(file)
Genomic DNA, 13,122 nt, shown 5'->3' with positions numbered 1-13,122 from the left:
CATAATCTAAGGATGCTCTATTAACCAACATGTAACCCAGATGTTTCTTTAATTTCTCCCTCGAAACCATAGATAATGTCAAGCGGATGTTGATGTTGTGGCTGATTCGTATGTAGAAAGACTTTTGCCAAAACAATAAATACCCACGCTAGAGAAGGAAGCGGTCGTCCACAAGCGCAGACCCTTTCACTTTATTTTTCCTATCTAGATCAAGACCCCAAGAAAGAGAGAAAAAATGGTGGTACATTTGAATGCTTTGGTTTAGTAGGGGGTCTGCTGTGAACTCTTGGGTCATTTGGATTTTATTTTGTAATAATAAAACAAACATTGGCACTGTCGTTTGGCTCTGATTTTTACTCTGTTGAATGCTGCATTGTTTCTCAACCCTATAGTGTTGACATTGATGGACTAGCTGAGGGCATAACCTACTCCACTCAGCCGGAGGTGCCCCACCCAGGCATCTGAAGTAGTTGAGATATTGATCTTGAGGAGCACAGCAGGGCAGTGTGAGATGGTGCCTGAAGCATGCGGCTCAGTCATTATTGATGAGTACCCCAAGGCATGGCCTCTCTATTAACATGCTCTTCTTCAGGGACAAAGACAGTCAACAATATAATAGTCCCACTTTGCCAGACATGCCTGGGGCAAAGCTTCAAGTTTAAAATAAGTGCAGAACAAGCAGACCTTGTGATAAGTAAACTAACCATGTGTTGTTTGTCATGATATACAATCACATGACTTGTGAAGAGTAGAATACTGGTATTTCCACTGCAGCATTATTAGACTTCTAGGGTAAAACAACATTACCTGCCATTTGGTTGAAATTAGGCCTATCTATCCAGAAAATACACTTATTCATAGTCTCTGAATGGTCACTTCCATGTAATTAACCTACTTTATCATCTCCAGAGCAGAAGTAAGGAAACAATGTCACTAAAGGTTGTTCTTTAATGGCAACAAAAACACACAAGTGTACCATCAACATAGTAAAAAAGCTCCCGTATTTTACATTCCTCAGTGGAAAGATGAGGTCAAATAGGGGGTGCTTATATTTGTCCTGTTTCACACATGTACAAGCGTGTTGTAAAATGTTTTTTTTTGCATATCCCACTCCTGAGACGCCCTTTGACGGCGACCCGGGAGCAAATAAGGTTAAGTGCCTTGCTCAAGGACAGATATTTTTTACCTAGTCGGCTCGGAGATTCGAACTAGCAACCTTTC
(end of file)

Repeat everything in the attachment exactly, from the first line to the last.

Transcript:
Genomic DNA, 13,122 nt, shown 5'->3' with positions numbered 1-13,122 from the left:
CATAATCTAAGGATGCTCTATTAACCAACATGTAACCCAGATGTTTCTTTAATTTCTCCCTCGAAACCATAGATAATGTCAAGCGGATGTTGATGTTGTGGCTGATTCGTATGTAGAAAGACTTTTGCCAAAACAATAAATACCCACGCTAGAGAAGGAAGCGGTCGTCCACAAGCGCAGACCCTTTCACTTTATTTTTCCTATCTAGATCAAGACCCCAAGAAAGAGAGAAAAAATGGTGGTACATTTGAATGCTTTGGTTTAGTAGGGGGTCTGCTGTGAACTCTTGGGTCATTTGGATTTTATTTTGTAATAATAAAACAAACATTGGCACTGTCGTTTGGCTCTGATTTTTACTCTGTTGAATGCTGCATTGTTTCTCAACCCTATAGTGTTGACATTGATGGACTAGCTGAGGGCATAACCTACTCCACTCAGCCGGAGGTGCCCCACCCAGGCATCTGAAGTAGTTGAGATATTGATCTTGAGGAGCACAGCAGGGCAGTGTGAGATGGTGCCTGAAGCATGCGGCTCAGTCATTATTGATGAGTACCCCAAGGCATGGCCTCTCTATTAACATGCTCTTCTTCAGGGACAAAGACAGTCAACAATATAATAGTCCCACTTTGCCAGACATGCCTGGGGCAAAGCTTCAAGTTTAAAATAAGTGCAGAACAAGCAGACCTTGTGATAAGTAAACTAACCATGTGTTGTTTGTCATGATATACAATCACATGACTTGTGAAGAGTAGAATACTGGTATTTCCACTGCAGCATTATTAGACTTCTAGGGTAAAACAACATTACCTGCCATTTGGTTGAAATTAGGCCTATCTATCCAGAAAATACACTTATTCATAGTCTCTGAATGGTCACTTCCATGTAATTAACCTACTTTATCATCTCCAGAGCAGAAGTAAGGAAACAATGTCACTAAAGGTTGTTCTTTAATGGCAACAAAAACACACAAGTGTACCATCAACATAGTAAAAAAGCTCCCGTATTTTACATTCCTCAGTGGAAAGATGAGGTCAAATAGGGGGTGCTTATATTTGTCCTGTTTCACACATGTACAAGCGTGTTGTAAAATGTTTTTTTTTGCATATCCCACTCCTGAGACGCCCTTTGACGGCGACCCGGGAGCAAATAAGGTTAAGTGCCTTGCTCAAGGACAGATATTTTTTACCTAGTCGGCTCGGAGATTCGAACTAGCAACCTTTC